Ben Raby, wtop.com
WASHINGTON - Karl Alzner will likely spend Christmas in Western Canada and be home for the holidays for the first time in eight years.
It is small consolation for the Washington Capitals defenseman who admits that he's "extremely bored," as the NHL lockout approaches its 90th day.
Unlike eight of his Capitals teammates who have spent at least some time playing in Europe this fall, Alzner has remained in Calgary, Alberta, with his wife Mandy and their two dogs.
He has also joined a group of about 20 players, including Caps teammate Jeff Schultz, who routinely skate and work out together four hours a day, five days a week.
"Then we head home," Alzner said in a phone interview of his daily routine. "Or maybe do some Christmas shopping. Unfortunately we have to watch a ton of TV to pass the time… then when it snows, you can go outside with the dogs. We actually went dog-sledding last Saturday which was a blast, so that was pretty neat. But that's your average day - go to the rink, do your work, come home and spend time with the family."
For many, that's a great day. But for a 24-year-old athlete who has played no fewer than 88 professional hockey games in each of the last four years, there is plenty of angst.
Something has been missing for Alzner - the intensity of a meaningful hockey game.
Alzner says that his growing restlessness throughout the NHL work stoppage drove him to make a few phone calls three weeks ago.
"I was talking to some of the (staff) with Hockey Canada and asking if they needed any help (for their World Junior selection camp), or if they could use somebody to help coach or give a little insight."
Hockey Canada's Senior Director of Hockey Operations Scott Salmond immediately took Alzner up on his offer and asked if he would like to help coach at the team's intrasquad scrimmage.
The World Junior Hockey Championships rank among hockey's most prestigious annual tournaments and Canada's annual 'Red vs. White' scrimmage goes a long way in determining its final roster.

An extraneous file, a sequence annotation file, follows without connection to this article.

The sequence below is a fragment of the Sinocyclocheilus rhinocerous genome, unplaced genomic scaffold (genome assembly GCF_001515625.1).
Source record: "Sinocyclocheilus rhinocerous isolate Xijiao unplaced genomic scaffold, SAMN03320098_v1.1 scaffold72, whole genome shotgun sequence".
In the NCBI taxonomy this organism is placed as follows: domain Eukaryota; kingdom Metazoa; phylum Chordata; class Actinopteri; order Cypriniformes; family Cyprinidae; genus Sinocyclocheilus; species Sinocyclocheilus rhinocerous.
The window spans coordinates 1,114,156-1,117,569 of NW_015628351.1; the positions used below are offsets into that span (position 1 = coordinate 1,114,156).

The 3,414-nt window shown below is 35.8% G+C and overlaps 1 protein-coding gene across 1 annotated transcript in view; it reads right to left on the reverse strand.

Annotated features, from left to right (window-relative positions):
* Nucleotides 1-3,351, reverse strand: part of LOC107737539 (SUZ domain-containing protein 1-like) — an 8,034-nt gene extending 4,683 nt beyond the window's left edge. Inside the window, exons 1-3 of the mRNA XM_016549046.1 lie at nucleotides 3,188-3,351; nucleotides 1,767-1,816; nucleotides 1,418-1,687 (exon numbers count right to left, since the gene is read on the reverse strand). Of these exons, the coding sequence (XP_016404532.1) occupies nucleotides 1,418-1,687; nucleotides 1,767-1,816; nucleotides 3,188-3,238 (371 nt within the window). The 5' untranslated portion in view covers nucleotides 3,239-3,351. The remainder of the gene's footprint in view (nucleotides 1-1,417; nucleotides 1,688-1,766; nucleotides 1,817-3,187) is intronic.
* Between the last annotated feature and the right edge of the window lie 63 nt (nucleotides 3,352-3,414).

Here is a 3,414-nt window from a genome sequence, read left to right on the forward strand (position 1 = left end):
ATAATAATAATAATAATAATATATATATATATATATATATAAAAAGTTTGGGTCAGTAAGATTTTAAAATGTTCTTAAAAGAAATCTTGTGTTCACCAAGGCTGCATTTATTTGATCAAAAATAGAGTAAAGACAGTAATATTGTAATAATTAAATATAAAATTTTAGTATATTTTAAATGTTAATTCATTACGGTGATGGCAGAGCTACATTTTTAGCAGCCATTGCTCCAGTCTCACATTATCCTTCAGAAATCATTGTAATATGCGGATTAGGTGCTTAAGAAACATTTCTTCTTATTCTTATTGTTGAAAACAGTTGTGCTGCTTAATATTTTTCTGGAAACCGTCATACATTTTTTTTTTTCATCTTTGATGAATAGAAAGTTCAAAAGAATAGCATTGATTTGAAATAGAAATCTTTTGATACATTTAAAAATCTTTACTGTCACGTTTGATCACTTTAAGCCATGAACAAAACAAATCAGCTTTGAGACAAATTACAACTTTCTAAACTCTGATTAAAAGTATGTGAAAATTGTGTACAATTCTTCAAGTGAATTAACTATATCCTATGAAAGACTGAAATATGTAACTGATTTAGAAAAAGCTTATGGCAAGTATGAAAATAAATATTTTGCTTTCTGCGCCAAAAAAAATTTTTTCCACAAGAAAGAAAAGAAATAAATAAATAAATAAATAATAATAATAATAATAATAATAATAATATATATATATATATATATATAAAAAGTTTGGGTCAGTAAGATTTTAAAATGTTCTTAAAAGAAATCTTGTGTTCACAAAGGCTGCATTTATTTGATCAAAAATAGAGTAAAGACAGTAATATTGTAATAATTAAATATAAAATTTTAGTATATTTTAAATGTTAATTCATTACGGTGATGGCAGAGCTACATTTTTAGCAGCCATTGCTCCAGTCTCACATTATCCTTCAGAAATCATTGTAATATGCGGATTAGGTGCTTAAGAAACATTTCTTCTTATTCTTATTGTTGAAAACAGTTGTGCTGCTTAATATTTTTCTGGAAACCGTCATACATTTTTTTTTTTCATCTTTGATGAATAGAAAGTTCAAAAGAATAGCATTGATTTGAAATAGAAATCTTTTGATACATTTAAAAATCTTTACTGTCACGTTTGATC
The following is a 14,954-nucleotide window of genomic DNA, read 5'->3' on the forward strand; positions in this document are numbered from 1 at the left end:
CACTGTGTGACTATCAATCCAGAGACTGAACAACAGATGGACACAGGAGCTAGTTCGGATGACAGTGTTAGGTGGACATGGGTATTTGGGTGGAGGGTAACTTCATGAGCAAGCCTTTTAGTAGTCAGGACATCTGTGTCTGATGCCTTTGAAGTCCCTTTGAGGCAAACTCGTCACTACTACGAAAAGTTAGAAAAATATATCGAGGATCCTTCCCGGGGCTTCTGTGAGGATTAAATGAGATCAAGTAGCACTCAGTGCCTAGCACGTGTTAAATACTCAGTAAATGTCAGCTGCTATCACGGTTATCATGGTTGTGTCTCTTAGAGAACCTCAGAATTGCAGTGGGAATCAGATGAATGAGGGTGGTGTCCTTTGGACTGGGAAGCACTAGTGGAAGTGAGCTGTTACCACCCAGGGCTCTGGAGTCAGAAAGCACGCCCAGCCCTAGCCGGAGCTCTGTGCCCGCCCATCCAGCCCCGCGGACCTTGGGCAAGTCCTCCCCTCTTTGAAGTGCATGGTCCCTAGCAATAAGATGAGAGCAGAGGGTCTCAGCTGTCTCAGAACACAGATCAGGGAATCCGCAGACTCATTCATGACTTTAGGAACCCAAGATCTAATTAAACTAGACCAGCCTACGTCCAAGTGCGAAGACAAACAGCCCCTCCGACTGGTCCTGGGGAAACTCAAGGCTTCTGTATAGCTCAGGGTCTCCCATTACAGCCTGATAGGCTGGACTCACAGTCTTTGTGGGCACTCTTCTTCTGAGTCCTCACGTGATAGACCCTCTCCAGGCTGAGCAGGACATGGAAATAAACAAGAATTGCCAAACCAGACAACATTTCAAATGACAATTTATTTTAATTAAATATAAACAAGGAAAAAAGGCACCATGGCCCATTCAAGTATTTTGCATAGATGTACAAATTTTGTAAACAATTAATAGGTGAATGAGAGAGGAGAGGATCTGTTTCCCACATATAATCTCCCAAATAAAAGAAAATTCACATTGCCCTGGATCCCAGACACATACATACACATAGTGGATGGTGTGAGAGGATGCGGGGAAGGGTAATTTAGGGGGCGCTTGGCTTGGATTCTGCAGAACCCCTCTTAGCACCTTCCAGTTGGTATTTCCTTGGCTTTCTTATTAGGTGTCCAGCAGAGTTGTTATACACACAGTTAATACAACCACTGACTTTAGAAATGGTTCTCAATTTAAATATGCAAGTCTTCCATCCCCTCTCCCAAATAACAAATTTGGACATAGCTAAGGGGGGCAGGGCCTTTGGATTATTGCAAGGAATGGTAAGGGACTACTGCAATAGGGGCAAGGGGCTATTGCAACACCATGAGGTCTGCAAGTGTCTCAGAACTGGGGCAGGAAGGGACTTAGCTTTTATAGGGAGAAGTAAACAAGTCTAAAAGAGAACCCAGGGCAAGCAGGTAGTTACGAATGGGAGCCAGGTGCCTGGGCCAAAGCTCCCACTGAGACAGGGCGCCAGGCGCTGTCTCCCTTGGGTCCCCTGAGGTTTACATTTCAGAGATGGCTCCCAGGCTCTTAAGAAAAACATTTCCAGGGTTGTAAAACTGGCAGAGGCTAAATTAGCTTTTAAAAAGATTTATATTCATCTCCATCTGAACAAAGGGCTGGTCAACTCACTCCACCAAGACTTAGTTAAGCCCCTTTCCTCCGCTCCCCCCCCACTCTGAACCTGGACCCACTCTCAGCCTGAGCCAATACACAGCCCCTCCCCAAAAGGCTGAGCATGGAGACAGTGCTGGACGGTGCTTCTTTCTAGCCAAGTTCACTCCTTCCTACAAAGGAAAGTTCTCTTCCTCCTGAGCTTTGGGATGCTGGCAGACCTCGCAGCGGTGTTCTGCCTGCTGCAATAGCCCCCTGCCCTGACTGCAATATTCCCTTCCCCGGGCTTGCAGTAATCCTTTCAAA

"The (full-time) coaching staff is watching the game from a box and critiquing. So me and (Calgary Flames forward) Mike Cammalleri went behind the benches," said Alzner, who was officially listed as an honorary coach.
"We actually did a lot more than we were expecting. (The full-time coaches) went over what they wanted the D-men to do on breakouts, who our guys were and who they wanted them out against. It was just more than what I was expecting. My team had five D, so I was just running the lines, making sure everyone got out there enough and that their shifts weren't too long."
Alzner was a two-time gold medalist at the World Junior Hockey Championships and captained Team Canada in 2008. He admits that "you can't help but feel a little old," when the guys he worked with are looking up to him and seeking his advice.
In his coaching debut, Alzner worked with two first-round NHL draft picks in Ryan Murphy (12th overall, 2011) and Derek Pouliot (8th overall, 2012), two second-round picks in Scott Harrington (54th overall, 2011) and Ryan Sproule (55th overall, 2011) and a third-round pick in Adam Pelech (65th overall, 2012).
"It made it a little bit challenging having to run just five D and needing to find a good order but it was fun and a pretty good experience - something that I'd like to do eventually, maybe at the end of my career."
For the record, Alzner's 'White' team fell to the 'Red' team 3-1, but it didn't take away from the experience.
"I got a really good appreciation for (coaching) and then after the game they asked for our opinions and what we thought of the guys so I think (management) appreciated a fresh set of eyes looking at their players. It was a really good eye-opening experience for me on the coaching front. It was a blast."
Canada's selection camp ends Thursday in Calgary, with the announcement of a final 23-man roster to follow. The 2013 World Junior Hockey Championships take place Dec. 26 to Jan. 5, in Ufa, Russia.
CAPS PROSPECT TOM WILSON:
Capitals prospect Tom Wilson survived the first round of cuts Wednesday and has a chance to make Team Canada as a bottom six forward. So what has Alzner seen from the 6-foot-3, 205-pound bruising forward?
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